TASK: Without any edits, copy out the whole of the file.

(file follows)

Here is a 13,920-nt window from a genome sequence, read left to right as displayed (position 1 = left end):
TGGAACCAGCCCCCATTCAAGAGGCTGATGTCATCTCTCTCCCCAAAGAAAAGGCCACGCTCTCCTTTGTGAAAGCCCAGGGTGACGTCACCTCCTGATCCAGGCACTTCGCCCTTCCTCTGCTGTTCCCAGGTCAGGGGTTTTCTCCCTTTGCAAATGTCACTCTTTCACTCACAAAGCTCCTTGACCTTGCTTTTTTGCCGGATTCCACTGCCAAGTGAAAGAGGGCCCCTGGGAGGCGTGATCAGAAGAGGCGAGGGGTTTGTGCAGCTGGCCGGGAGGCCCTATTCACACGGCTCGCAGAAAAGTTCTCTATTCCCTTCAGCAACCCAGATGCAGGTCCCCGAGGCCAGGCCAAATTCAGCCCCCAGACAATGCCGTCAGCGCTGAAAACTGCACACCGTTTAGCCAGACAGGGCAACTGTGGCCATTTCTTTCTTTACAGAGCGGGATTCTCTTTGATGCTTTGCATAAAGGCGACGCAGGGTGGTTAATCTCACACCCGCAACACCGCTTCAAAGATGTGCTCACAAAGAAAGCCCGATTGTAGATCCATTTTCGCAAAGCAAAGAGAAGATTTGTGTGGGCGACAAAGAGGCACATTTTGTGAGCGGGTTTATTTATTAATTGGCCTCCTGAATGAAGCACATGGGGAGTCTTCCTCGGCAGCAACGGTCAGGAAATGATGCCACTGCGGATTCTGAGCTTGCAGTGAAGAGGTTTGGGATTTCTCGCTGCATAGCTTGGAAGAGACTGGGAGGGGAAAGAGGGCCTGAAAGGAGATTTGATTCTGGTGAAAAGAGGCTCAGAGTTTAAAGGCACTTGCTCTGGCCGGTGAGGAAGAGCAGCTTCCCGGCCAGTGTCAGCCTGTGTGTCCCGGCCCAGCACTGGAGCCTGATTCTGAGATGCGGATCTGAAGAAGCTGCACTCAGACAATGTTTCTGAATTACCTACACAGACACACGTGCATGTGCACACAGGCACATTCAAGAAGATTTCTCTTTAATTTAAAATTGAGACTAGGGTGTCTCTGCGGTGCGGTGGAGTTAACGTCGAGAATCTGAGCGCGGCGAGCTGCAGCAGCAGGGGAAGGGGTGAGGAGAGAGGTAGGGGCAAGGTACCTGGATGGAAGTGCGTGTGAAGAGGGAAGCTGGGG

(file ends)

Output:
Here is a 13,920-nt window from a genome sequence, read left to right as displayed (position 1 = left end):
TGGAACCAGCCCCCATTCAAGAGGCTGATGTCATCTCTCTCCCCAAAGAAAAGGCCACGCTCTCCTTTGTGAAAGCCCAGGGTGACGTCACCTCCTGATCCAGGCACTTCGCCCTTCCTCTGCTGTTCCCAGGTCAGGGGTTTTCTCCCTTTGCAAATGTCACTCTTTCACTCACAAAGCTCCTTGACCTTGCTTTTTTGCCGGATTCCACTGCCAAGTGAAAGAGGGCCCCTGGGAGGCGTGATCAGAAGAGGCGAGGGGTTTGTGCAGCTGGCCGGGAGGCCCTATTCACACGGCTCGCAGAAAAGTTCTCTATTCCCTTCAGCAACCCAGATGCAGGTCCCCGAGGCCAGGCCAAATTCAGCCCCCAGACAATGCCGTCAGCGCTGAAAACTGCACACCGTTTAGCCAGACAGGGCAACTGTGGCCATTTCTTTCTTTACAGAGCGGGATTCTCTTTGATGCTTTGCATAAAGGCGACGCAGGGTGGTTAATCTCACACCCGCAACACCGCTTCAAAGATGTGCTCACAAAGAAAGCCCGATTGTAGATCCATTTTCGCAAAGCAAAGAGAAGATTTGTGTGGGCGACAAAGAGGCACATTTTGTGAGCGGGTTTATTTATTAATTGGCCTCCTGAATGAAGCACATGGGGAGTCTTCCTCGGCAGCAACGGTCAGGAAATGATGCCACTGCGGATTCTGAGCTTGCAGTGAAGAGGTTTGGGATTTCTCGCTGCATAGCTTGGAAGAGACTGGGAGGGGAAAGAGGGCCTGAAAGGAGATTTGATTCTGGTGAAAAGAGGCTCAGAGTTTAAAGGCACTTGCTCTGGCCGGTGAGGAAGAGCAGCTTCCCGGCCAGTGTCAGCCTGTGTGTCCCGGCCCAGCACTGGAGCCTGATTCTGAGATGCGGATCTGAAGAAGCTGCACTCAGACAATGTTTCTGAATTACCTACACAGACACACGTGCATGTGCACACAGGCACATTCAAGAAGATTTCTCTTTAATTTAAAATTGAGACTAGGGTGTCTCTGCGGTGCGGTGGAGTTAACGTCGAGAATCTGAGCGCGGCGAGCTGCAGCAGCAGGGGAAGGGGTGAGGAGAGAGGTAGGGGCAAGGTACCTGGATGGAAGTGCGTGTGAAGAGGGAAGCTGGGG